As you know, France has become very active. All of that is good. I don't think there's any precise information at this time. I think there are real problems with the Nigerian government and the Nigerian military, because there was notice that this was going to happen. The military did nothing.

Boko Haram has burned down 200 girls' schools. The government has done nothing. So, if you do nothing in the face of terror, it does one thing. It brings on more terror.

CROWLEY: It brings up more.

And, finally, I want to ask you - Glenn Greenwald has a new book out. You know Glenn Greenwald. He was one of the folks who had Edward Snowden as a source and leaked a lot of information about the NSA.

Now, in this new book, he talks about the NSA leaving almost no stone unturned, to just collect massive amounts of information. And one of the things he talked about was a plan that intercepts computer equipment, and - and retrofitting it with spyware at ports that are headed out of the U.S. to other countries.

FEINSTEIN: Well, I haven't read his book. I just saw it for the first time in the green room, as a matter of fact.

CROWLEY: Right.

FEINSTEIN: So I'm not going to comment. I am going to say that...

CROWLEY: Does that sound familiar at all, though, like taking computers off of...

FEINSTEIN: No. No, it does not.

CROWLEY: OK.

FEINSTEIN: I can look into it. It does not sound familiar.

But I can tell you this. We just went through the opening of the 9/11 Museum. I know they will come after us, if they can. I see the intelligence. Terror is not down in the world. It's up, both deaths, injuries, in many, many different places.

Al Qaeda has metastasized. And the question comes, how do we prevent an attack in this country? Now, the program that's been so criticized, the 215 program...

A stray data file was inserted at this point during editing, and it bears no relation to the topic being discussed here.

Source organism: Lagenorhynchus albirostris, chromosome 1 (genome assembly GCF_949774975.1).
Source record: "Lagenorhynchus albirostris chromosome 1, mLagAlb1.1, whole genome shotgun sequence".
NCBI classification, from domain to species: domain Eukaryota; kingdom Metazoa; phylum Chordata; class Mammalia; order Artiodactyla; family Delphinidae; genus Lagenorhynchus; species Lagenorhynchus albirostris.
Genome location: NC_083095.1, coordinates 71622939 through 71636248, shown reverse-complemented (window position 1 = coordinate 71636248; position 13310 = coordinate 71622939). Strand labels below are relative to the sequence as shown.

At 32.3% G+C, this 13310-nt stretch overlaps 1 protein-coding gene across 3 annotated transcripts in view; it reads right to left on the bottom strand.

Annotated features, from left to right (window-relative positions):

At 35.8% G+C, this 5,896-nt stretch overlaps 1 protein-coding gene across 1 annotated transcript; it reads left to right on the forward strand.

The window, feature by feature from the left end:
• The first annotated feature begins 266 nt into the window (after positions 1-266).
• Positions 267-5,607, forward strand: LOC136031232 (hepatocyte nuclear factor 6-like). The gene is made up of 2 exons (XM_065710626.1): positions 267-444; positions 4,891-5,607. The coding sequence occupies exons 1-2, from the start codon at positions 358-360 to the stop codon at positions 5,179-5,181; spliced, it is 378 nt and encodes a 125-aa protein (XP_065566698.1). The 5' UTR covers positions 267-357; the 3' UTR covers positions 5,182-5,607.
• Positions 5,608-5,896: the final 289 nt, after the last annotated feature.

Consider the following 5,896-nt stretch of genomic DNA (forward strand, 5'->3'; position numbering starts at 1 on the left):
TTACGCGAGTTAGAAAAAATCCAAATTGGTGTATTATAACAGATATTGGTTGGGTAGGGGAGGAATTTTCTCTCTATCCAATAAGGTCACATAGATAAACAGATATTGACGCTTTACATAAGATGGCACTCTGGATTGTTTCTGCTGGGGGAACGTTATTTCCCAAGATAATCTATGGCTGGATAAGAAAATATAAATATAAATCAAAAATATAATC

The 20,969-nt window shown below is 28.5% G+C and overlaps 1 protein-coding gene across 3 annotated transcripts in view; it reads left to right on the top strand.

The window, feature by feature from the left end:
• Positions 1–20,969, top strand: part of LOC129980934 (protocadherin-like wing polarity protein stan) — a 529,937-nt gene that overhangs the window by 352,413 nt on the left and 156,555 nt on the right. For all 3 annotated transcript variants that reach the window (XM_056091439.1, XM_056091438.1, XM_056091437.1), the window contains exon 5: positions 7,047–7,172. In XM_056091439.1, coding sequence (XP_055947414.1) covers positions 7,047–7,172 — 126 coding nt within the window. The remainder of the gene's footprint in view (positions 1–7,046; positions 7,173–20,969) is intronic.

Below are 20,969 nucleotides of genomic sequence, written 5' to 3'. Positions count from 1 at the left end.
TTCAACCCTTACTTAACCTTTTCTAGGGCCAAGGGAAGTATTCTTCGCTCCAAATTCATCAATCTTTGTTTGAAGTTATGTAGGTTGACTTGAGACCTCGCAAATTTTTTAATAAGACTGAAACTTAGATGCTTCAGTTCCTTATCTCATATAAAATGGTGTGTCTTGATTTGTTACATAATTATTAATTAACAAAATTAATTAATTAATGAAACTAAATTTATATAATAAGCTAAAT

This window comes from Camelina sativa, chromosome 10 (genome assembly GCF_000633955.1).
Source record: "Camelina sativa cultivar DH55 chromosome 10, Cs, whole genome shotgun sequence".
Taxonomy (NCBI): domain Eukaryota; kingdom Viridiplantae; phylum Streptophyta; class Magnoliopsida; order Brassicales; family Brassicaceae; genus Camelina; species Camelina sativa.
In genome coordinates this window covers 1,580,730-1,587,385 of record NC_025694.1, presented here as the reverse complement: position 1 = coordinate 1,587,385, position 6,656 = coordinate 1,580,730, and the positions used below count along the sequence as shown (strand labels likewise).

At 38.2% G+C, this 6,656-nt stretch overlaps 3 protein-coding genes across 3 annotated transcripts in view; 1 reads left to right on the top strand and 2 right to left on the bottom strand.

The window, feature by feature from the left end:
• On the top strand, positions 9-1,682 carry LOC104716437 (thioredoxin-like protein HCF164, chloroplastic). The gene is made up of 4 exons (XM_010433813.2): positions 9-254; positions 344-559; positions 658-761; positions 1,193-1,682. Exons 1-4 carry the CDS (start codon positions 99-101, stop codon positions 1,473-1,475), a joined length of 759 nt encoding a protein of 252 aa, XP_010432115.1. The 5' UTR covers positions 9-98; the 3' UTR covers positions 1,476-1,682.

CROWLEY: Collecting the phone data.

FEINSTEIN: ... begins with a targeted terrorist who is abroad calling into this country. I - it's not a surveillance program.

CROWLEY: Right.

FEINSTEIN: What it is, is a data collection program. And some of that is going to be changed.

The House Intelligence - the House Judiciary Committee has passed a bill. The House Intelligence Committee has passed a bill. We are looking at those bills. It may be that we can find a way to make some improvements that will solve everyone's problem with it to a great extent.

CROWLEY: I am over time at this point but I have to ask you, if you can in one word or a sentence. You have oversight over the CIA. You and the CIA have had significant differences, particularly over the handling of the report on torture at the CIA. What is your relationship now with the CIA?

FEINSTEIN: Well, my relationship is good. I mean I –

CROWLEY: Better?

FEINSTEIN: No. What's interesting - what I have to do is oversight. I'm not there to be the most popular person in any building. It's to see that my committee is diligent, that we do the work of oversight, that when we're wrong, we do something about it. When there's something going on that shouldn't be we do something about it.

(CROSSTALK)

CROWLEY: Thank you very much, Senator Dianne Feinstein. It's always great to talk to you. I appreciate it.

FEINSTEIN: Thank you.